Think back to the dot.com era for a sense of green tech’s future. During the second half of the 1990s, virtually any company with even the vaguest relationship to e-commerce got venture funding and then was taken public by unscrupulous investment bankers, and then sold to credulous investors seduced by the promise of easy money. As it turned out, the Internet has worked as advertised, changing the worlds of entertainment, shopping, and communication almost beyond recognition. But the vast majority of people who loaded up on late-1990s tech stocks had lost most of their money by the end of 2001. Clean tech differs from the dot.coms in ways that will be explained in later chapters. But human nature is what it is. When something seems to have unlimited potential, it becomes, by definition, hard to measure and therefore hard to value. Tools for distinguishing fantasy from reality are crucial, and that’s what this book attempts to provide.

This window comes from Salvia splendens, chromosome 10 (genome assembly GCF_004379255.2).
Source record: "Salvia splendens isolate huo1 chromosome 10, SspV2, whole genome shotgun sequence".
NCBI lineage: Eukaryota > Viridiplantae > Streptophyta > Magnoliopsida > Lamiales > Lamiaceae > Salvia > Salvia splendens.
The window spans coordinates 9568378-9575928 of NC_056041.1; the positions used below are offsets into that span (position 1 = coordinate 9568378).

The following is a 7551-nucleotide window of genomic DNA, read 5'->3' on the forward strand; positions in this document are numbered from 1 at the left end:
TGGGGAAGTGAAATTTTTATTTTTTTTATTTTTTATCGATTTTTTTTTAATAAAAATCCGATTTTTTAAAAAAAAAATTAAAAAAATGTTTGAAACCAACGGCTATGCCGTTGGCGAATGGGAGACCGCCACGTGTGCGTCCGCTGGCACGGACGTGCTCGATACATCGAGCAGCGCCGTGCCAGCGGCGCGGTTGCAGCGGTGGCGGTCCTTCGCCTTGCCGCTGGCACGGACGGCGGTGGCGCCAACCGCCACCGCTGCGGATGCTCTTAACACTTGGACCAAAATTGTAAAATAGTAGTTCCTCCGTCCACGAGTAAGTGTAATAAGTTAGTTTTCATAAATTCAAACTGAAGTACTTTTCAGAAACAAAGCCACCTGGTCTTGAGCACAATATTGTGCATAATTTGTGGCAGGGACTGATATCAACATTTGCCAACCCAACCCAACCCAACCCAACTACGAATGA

For more on clean tech, visit GreenStockInvesting.com